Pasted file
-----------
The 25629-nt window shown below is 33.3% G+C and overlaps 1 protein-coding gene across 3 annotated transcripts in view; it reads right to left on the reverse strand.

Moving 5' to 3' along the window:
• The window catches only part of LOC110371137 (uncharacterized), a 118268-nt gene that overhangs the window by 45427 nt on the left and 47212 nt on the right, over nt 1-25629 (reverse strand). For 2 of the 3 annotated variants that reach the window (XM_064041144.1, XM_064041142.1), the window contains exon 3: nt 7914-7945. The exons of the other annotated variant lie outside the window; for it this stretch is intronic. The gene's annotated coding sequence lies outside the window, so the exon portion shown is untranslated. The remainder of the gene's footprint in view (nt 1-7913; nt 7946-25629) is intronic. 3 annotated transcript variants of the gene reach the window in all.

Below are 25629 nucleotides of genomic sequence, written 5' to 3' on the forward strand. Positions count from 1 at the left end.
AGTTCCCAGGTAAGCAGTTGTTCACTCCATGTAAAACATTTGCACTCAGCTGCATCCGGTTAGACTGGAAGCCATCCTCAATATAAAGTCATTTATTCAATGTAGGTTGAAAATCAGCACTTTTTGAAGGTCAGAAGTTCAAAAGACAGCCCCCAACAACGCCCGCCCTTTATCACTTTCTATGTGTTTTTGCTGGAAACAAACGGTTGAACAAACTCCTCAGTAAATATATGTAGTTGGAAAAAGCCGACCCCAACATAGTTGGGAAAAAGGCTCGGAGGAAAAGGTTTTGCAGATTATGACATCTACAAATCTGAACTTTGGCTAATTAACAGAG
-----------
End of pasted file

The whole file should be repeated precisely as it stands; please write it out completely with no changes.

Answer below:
The 25629-nt window shown below is 33.3% G+C and overlaps 1 protein-coding gene across 3 annotated transcripts in view; it reads right to left on the reverse strand.

Moving 5' to 3' along the window:
• The window catches only part of LOC110371137 (uncharacterized), a 118268-nt gene that overhangs the window by 45427 nt on the left and 47212 nt on the right, over nt 1-25629 (reverse strand). For 2 of the 3 annotated variants that reach the window (XM_064041144.1, XM_064041142.1), the window contains exon 3: nt 7914-7945. The exons of the other annotated variant lie outside the window; for it this stretch is intronic. The gene's annotated coding sequence lies outside the window, so the exon portion shown is untranslated. The remainder of the gene's footprint in view (nt 1-7913; nt 7946-25629) is intronic. 3 annotated transcript variants of the gene reach the window in all.

Below are 25629 nucleotides of genomic sequence, written 5' to 3' on the forward strand. Positions count from 1 at the left end.
AGTTCCCAGGTAAGCAGTTGTTCACTCCATGTAAAACATTTGCACTCAGCTGCATCCGGTTAGACTGGAAGCCATCCTCAATATAAAGTCATTTATTCAATGTAGGTTGAAAATCAGCACTTTTTGAAGGTCAGAAGTTCAAAAGACAGCCCCCAACAACGCCCGCCCTTTATCACTTTCTATGTGTTTTTGCTGGAAACAAACGGTTGAACAAACTCCTCAGTAAATATATGTAGTTGGAAAAAGCCGACCCCAACATAGTTGGGAAAAAGGCTCGGAGGAAAAGGTTTTGCAGATTATGACATCTACAAATCTGAACTTTGGCTAATTAACAGAG